Birth date: Sept. 6, 1964
Profession: Mediator, president of The Common Interest
Educational background: B.A. in American History, Stanford University. Ph.D. in Organizational Behavior/Conflict Resolution from UCLA.
Public service (elected or appointed offices): None
Community service (service clubs, nonprofit boards, etc.): Leadership training for various community organizations. Served in Germany mission for LDS Church. Served twice as Bishop for local wards. Currently Sunday School teacher for local church.
How many years as a resident of your city: Six
Marital status: Married to Christine Allred
Family: Anna (7) Dan (6) Kate (2)
Hobbies: Horseback riding, hunting, fishing
Why are you running for office?
Idahoans are deeply frustrated that government is no longer about them but about protecting special interests and the power of political parties. I’m running to put the interests of everyday citizens first. As I’ve done as president of The Common Interest, I’ll engage the citizens of Idaho in identifying and advancing practical solutions that are in our shared interests.
What do you see as the three biggest issues you’ll face?
First, I would create new and better jobs by closing those tax exemptions that don’t make sense to reduce overall tax rates. Second, I would improve our public education system by making specific investments in programs and reforms that experience has shown were cost effective. Third, I would work to make professional-technical training and higher education more affordable and accessible.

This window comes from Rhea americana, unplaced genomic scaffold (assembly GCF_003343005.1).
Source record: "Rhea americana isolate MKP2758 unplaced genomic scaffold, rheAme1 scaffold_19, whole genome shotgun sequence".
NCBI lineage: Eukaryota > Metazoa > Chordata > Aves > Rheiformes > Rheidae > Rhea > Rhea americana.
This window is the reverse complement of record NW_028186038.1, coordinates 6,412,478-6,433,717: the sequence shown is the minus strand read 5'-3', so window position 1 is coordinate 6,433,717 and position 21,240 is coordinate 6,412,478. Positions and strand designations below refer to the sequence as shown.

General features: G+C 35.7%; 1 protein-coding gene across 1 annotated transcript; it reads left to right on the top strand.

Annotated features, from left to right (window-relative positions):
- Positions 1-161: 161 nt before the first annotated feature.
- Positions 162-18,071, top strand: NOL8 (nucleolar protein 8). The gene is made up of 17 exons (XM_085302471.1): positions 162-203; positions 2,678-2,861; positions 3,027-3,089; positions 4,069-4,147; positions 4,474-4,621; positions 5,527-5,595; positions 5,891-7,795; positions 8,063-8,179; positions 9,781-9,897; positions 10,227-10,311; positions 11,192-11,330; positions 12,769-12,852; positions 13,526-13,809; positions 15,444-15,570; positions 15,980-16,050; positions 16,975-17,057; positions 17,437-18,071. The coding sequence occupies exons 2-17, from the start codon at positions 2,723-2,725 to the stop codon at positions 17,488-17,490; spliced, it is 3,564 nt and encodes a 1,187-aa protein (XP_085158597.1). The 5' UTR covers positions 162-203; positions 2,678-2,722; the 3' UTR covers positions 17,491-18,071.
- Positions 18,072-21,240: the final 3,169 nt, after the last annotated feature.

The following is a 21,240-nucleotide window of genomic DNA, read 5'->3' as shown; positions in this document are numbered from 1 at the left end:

If elected, what steps will you take to resolve these issues?
Jobs: First, I’ll capture the pro and con arguments about every tax exemption in a policy brief. Second, I’ll invite Idahoans to read the brief and say which ones should be closed. Third, I’ll introduce legislation to close those exemptions and reduce overall tax rates. Finally, I’ll partner with those everyday Idahoans to make sure that our bill passes.
Education: First, we should take a hard look at the investments we’re now making. Are they giving us the return they should? Those that aren’t need to be eliminated. Second, we should review the investments that we could be making. What investments have proven to be cost effective here or elsewhere that would be worth making in Idaho?
Technical/Higher Ed: I’d like to develop a system that identifies Idaho students who want to go to college, help provide them the skills they need and add incentives with scholarships that reward performance. Other states have used a system like this to greatly improve their go-to-college rates.
What specific skills or experience qualify you for this job?
I’m a fifth-generation Idahoan who grew up in Twin Falls. When I was 16 and tough times hit the cattle market, I spent the summer working my Grandpa Gerber’s 1,200-acre, 400-head cattle ranch on my own. That’s where I learned hard work and practical problem solving. I’ve applied this ethic to my work with The Common Interest, solving Idaho problems.
Why should voters elect you, rather than an opponent?
I have a record, in my work with The Common Interest and as a mediator, of finding common-sense solutions that attract broad support where there has previously been controversy and discord. I have a record of working hard and working smart. Too often, Governor Otter’s poorly considered choices actually contribute to controversy and discord rather than leading to solutions.